Alex G with the Personal Magic of a Song

Written by Erika Kindsfather

Alex Giannascoli of (Sandy) Alex G got his start as a bedroom songwriter and gained momentum through his Bandcamp page to his current status as a prolific indie musician compared unanimously by press to Elliot Smith, Pavement, and other genre-bending ‘90s favorites. On tour following the release of their eighth album Rocket, the group played in Montreal at Bar le Ritz PBD on July 4th with Japanese Breakfast and Cende. I arrived at the venue just as Japanese Breakfast was setting up their instruments, and at this point a considerable crowd had gathered. Japanese Breakfast was met with much energy and enthusiasm from the crowd, who voiced excitement at the reminder that the band’s sophomore album Soft Sounds from Another Planet will be out July 14th. After playing a set speckled with songs from their new album and seasoned favorites, Japanese Breakfast wrapped up and (Sandy) Alex G took the stage.

Japanese Breakfast. PHoto Erika Kindsfather.

Japanese Breakfast. PHoto Erika Kindsfather.

(Sandy) Alex G hails from Philadelphia, my own hometown, and hearing them live held a certain sentimental weight only intensified by their intimate, youthful sound. The crowd was packed with enthusiastic fans, all eyes fixed on the stage. The sets were particularly loud, with the drums rattling the floor. Many people without earplugs (like me) seemed to gravitate away from the stage as the concert progressed, either in attempt to escape a very hot crowd or the booming speakers. The atmosphere reminded me of a hot, crowded basement concert where the floor catches and reverberates every percussive pulse created by the musicians on a shallow stage. This, if anything, added to the charm of (Sandy) Alex G’s homegrown sound.

“Forever” off the album TRICK was played with upbeat instrumentals brighter than the album version. “Bobby” followed, again with instrumentals less folk-y than the mellow album track and missing Emily Yacina’s background vocals, but nonetheless captivating with a nostalgic quality. Molly Germer, master violinist who was featured on Rocket, wrote her part for “Bobby,” giving the song a folk-y vibe bordering on country and truly blending genres. “Witch,” “Bug,” and “Kicker,” three favorites off three very different albums, were played in a row to a welcoming audience.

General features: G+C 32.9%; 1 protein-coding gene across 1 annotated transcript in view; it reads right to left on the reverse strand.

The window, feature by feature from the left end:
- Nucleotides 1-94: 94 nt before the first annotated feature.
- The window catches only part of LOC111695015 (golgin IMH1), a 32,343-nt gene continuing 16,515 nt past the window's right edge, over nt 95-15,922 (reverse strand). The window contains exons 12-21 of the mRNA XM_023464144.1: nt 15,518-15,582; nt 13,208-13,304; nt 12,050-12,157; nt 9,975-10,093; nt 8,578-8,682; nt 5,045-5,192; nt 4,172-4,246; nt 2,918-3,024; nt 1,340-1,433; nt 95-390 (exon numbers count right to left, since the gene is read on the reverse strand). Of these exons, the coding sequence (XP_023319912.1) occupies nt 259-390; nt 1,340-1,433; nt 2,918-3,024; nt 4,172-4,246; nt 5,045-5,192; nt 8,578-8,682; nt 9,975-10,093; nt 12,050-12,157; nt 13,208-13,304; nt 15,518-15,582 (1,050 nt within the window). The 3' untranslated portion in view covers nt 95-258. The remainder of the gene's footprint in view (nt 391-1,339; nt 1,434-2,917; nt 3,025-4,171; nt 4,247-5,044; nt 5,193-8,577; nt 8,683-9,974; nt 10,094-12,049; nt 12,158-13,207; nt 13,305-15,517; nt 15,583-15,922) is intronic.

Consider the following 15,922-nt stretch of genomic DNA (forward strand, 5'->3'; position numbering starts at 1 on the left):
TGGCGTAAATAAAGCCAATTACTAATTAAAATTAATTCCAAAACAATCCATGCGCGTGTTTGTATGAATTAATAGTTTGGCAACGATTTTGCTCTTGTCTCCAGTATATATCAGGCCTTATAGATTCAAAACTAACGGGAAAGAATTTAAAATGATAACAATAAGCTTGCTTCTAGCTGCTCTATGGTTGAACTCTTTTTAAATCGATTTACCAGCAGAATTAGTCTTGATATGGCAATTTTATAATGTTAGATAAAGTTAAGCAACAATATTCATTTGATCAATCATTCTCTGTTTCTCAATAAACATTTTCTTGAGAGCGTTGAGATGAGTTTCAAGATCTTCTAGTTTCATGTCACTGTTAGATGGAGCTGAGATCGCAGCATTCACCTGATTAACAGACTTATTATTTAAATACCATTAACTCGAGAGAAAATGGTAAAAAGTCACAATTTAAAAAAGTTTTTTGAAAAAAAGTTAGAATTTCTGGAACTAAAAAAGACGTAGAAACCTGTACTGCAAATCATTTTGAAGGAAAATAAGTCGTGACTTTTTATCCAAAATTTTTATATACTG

(Sandy) Alex G. Photo Erika Kindsfather.

(Sandy) Alex G. Photo Erika Kindsfather.

One of my favorites off Rocket, “Brick” met the audience with sound distortions and aggressive screaming vocals by Giannascoli, an experimental shift from his earlier work, characterizing Rocket as his most diverse vision yet. (Sandy) Alex G also played “Alina” from Rocket, combining multi-layered vocals with a steady-paced folk instrumental backdrop. The set was long with over twenty songs played from a variety of his albums, from his self-released “Alex G” days to his most recent release on Domino Records. “Powerful Man,” “Guilty,” “Harvey,” and “Mary” were played before Giannascoli began taking requests from the audience. “Sarah” followed with its characteristic nostalgia and bittersweet lyrics.

After playing “Kute” and “Mis” by request, (Sandy) Alex G ended their set with “Brite Boy,” Michelle Zauner of Japanese Breakfast taking the stage to sing supporting vocals. After applause, the band exited and the audience slowly came out of their hazy state and dispersed from the sweaty standing area. The magic of (Sandy) Alex G live, beyond their technical mastery of instruments and sound styles, lies in their ability to tell open-ended stories and give no explanation, something that Giannascoli has commented on HERE as preserving the “personal magic” of a song.

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